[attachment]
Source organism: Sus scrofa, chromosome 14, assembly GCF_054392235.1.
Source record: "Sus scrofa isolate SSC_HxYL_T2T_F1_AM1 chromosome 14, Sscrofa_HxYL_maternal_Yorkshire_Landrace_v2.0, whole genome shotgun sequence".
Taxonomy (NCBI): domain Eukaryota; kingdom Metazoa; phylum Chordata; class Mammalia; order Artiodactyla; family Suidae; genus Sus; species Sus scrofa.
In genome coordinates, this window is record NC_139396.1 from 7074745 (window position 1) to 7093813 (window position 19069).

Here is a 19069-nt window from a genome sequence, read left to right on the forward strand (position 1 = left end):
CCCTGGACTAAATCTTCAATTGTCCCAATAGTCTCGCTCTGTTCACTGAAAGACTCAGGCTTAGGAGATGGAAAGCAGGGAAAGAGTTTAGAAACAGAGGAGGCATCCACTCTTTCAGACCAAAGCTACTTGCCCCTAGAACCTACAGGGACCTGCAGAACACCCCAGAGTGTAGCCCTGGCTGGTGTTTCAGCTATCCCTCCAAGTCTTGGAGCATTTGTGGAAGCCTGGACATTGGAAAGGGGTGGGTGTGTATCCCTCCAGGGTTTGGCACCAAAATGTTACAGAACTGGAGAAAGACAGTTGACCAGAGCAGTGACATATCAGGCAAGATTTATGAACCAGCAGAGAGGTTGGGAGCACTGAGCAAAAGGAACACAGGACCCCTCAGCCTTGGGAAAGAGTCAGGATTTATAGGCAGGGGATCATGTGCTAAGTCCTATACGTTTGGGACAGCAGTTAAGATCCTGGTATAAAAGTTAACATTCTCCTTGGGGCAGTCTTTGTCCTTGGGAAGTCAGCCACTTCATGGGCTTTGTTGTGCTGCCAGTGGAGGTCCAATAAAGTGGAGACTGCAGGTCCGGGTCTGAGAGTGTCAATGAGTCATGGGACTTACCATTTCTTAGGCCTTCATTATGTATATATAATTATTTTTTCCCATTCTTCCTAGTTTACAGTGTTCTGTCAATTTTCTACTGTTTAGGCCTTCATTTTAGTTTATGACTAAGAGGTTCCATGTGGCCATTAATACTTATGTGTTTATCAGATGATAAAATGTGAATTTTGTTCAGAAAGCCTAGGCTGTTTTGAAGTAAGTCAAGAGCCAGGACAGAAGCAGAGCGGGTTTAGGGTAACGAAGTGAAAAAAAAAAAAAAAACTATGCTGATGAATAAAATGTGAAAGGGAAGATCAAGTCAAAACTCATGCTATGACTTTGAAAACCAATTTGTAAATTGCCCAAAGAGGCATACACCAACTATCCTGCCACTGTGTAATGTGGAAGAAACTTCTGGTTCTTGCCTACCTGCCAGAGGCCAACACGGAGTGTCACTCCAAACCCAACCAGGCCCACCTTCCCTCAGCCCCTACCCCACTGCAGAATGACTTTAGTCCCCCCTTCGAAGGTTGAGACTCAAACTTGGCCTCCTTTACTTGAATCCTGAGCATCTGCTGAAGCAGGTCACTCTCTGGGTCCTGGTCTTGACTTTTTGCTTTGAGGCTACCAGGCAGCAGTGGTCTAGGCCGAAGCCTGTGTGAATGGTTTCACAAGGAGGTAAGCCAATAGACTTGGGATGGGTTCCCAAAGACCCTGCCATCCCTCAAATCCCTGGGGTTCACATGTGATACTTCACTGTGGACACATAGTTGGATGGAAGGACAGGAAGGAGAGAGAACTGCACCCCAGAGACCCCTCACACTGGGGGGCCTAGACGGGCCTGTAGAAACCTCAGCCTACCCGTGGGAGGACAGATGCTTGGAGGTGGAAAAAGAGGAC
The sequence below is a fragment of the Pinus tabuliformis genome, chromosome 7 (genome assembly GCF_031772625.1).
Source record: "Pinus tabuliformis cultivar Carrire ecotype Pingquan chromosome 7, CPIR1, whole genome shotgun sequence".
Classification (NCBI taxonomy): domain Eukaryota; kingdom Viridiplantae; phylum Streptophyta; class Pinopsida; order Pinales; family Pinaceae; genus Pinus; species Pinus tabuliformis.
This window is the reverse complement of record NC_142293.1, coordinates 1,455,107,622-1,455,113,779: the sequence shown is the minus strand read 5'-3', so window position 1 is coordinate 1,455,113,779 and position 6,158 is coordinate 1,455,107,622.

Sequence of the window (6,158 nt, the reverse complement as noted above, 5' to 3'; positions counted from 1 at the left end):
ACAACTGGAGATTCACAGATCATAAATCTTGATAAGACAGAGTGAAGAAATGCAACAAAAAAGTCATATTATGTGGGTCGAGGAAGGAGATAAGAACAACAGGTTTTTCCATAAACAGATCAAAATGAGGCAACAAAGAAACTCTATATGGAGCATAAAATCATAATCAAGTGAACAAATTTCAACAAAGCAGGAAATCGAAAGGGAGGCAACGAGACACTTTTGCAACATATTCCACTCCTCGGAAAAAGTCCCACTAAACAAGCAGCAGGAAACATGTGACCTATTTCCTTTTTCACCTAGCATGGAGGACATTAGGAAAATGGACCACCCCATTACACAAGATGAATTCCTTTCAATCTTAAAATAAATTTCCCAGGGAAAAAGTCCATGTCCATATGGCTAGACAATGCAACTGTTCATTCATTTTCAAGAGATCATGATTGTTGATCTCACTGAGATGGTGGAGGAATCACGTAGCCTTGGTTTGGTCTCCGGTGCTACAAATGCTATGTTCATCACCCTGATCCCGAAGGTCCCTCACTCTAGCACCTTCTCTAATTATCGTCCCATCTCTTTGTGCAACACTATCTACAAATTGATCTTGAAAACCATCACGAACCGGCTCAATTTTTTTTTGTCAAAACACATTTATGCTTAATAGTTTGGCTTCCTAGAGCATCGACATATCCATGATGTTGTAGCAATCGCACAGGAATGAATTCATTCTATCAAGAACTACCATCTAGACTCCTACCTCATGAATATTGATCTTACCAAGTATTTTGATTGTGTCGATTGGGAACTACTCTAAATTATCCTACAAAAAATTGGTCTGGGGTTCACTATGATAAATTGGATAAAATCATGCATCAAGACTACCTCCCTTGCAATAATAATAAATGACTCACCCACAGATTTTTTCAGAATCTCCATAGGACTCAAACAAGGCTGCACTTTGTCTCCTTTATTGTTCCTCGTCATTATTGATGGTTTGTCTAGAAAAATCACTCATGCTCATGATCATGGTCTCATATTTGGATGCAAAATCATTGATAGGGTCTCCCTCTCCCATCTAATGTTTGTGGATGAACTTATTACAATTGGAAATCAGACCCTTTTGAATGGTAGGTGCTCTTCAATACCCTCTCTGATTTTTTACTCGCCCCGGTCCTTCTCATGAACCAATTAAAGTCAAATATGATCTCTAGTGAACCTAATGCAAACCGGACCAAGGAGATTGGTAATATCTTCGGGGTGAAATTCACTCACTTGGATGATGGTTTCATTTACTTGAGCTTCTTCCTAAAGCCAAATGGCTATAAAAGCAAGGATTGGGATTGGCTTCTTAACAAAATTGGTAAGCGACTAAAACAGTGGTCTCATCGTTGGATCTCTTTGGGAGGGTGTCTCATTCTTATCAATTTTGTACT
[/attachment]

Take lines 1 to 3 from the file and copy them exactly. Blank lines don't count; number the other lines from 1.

Source organism: Sus scrofa, chromosome 14, assembly GCF_054392235.1.
Source record: "Sus scrofa isolate SSC_HxYL_T2T_F1_AM1 chromosome 14, Sscrofa_HxYL_maternal_Yorkshire_Landrace_v2.0, whole genome shotgun sequence".
Taxonomy (NCBI): domain Eukaryota; kingdom Metazoa; phylum Chordata; class Mammalia; order Artiodactyla; family Suidae; genus Sus; species Sus scrofa.